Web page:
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A Hidden Inheritance

Author: Edmund de Waal

Publisher: Macmillan

ISBN: 0312569378

Category: Architecture

Page: 354

View: 2961

Traces the parallel stories of 19th-century art patron Charles Ephrussi and his unique collection of 264 miniature netsuke Japanese ivory carvings, documenting Ephrussi's relationship with Marcel Proust and the impact of the Holocaust on his cosmopolitan family. Reprint. 25,000 first printing.
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Journey into an Obsession

Author: Edmund de Waal

Publisher: Farrar, Straus and Giroux

ISBN: 0374709092

Category: Biography & Autobiography

Page: 416

View: 6963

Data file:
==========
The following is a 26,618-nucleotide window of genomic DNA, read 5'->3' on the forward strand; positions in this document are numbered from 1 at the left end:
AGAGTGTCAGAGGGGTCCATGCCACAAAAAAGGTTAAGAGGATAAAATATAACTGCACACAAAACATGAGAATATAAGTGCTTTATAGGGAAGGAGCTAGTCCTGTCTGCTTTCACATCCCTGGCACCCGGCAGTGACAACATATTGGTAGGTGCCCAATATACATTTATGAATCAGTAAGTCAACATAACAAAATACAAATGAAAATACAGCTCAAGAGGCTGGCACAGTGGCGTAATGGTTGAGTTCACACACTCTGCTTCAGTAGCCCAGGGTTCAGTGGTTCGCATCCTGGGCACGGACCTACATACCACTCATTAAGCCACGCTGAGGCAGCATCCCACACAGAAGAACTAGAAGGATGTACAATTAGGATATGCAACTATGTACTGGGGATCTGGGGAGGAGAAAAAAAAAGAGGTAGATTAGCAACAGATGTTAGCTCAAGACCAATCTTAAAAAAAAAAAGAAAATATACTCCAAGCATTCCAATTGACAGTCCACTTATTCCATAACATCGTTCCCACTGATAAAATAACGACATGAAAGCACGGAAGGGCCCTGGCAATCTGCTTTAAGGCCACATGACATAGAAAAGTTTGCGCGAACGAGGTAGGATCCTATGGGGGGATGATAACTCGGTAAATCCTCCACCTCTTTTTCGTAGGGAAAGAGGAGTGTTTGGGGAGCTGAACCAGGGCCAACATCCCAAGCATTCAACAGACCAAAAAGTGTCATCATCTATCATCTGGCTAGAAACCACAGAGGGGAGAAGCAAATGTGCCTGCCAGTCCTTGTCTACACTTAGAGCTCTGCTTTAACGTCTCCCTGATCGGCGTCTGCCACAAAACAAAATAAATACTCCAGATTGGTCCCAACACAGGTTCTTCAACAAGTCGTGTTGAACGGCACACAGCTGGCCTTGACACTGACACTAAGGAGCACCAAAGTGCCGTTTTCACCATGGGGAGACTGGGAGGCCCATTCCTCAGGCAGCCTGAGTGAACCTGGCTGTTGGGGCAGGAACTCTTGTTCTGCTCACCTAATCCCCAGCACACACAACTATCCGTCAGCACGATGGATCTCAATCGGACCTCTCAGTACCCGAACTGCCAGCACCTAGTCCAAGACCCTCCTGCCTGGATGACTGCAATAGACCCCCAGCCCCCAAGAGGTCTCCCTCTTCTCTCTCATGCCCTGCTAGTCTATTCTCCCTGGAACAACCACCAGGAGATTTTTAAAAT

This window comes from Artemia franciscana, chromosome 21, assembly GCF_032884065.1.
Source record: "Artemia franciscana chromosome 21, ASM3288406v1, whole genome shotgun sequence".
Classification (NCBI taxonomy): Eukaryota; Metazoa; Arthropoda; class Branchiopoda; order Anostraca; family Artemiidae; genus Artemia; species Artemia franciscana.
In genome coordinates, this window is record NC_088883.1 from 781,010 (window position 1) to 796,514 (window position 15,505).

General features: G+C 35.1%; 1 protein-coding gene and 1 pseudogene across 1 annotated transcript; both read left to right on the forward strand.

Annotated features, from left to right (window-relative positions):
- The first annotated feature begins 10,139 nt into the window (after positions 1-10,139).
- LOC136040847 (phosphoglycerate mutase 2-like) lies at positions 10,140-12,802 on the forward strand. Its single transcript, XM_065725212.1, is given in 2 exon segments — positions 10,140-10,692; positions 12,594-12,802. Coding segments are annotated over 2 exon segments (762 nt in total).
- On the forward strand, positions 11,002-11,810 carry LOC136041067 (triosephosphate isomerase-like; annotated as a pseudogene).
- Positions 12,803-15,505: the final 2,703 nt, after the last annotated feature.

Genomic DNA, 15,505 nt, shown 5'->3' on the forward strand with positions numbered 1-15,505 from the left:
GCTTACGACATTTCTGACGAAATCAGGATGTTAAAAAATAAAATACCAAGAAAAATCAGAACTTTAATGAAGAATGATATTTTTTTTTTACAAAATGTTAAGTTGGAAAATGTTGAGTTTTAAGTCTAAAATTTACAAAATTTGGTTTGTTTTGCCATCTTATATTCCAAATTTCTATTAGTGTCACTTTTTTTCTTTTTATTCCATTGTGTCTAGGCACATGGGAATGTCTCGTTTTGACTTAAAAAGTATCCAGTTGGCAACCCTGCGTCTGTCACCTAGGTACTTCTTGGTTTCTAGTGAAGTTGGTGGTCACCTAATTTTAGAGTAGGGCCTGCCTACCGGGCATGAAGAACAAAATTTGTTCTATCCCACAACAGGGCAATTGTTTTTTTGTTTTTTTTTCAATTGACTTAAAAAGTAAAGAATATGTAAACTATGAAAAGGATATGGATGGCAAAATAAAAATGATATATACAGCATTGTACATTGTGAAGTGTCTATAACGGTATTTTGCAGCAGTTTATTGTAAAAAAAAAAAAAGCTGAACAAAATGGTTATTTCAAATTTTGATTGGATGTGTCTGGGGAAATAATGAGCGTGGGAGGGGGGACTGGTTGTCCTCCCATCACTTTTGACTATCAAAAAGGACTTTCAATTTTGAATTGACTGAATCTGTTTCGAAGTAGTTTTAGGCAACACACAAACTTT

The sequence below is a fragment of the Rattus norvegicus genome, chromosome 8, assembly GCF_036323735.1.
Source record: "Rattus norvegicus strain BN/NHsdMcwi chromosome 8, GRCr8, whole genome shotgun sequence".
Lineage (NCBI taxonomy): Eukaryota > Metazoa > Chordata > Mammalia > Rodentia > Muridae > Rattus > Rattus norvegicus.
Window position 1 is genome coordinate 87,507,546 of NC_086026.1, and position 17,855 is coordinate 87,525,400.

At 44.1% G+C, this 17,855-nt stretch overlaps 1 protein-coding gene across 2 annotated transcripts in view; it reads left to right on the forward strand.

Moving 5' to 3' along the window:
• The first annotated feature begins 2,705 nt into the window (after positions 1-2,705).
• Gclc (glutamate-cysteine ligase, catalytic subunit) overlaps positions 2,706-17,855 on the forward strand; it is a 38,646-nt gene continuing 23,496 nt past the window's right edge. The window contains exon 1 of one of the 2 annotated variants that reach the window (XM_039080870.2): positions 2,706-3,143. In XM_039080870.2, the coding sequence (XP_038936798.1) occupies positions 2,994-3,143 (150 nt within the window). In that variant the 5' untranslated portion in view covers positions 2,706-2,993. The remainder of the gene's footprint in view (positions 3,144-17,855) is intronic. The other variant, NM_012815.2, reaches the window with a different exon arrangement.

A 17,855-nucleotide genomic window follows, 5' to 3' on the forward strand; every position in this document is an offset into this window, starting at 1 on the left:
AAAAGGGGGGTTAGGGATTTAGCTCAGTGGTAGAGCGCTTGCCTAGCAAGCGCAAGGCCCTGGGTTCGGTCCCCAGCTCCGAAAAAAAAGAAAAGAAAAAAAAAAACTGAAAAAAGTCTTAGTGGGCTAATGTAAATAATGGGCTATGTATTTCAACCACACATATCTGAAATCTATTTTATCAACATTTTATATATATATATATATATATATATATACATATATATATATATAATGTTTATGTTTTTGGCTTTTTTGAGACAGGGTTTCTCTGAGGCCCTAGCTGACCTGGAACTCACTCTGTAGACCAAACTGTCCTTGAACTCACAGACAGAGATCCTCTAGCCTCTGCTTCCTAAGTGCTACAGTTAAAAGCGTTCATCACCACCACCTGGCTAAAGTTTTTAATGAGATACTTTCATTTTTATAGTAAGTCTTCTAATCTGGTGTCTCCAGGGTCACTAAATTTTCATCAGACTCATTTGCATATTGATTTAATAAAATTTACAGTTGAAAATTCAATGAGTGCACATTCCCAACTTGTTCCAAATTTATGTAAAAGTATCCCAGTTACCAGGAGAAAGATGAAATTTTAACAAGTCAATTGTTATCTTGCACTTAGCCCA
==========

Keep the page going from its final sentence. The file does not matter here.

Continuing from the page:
An intimate narrative history of porcelain, structured around five journeys through landscapes where porcelain was dreamed about, fired, refined, collected, and coveted. Extraordinary new nonfiction, a gripping blend of history and memoir, by the author of the award-winning and bestselling international sensation, The Hare with the Amber Eyes. In The White Road, bestselling author and artist Edmund de Waal gives us an intimate narrative history of his lifelong obsession with porcelain, or "white gold." A potter who has been working with porcelain for more than forty years, de Waal describes how he set out on five journeys to places where porcelain was dreamed about, refined, collected and coveted-and that would help him understand the clay's mysterious allure. From his studio in London, he starts by travelling to three "white hills"-sites in China, Germany and England that are key to porcelain's creation. But his search eventually takes him around the globe and reveals more than a history of cups and figurines; rather, he is forced to confront some of the darkest moments of twentieth-century history. Part memoir, part history, part detective story, The White Road chronicles a global obsession with alchemy, art, wealth, craft, and purity. In a sweeping yet intimate style that recalls The Hare with the Amber Eyes, de Waal gives us a singular understanding of "the spectrum of porcelain" and the mapping of desire.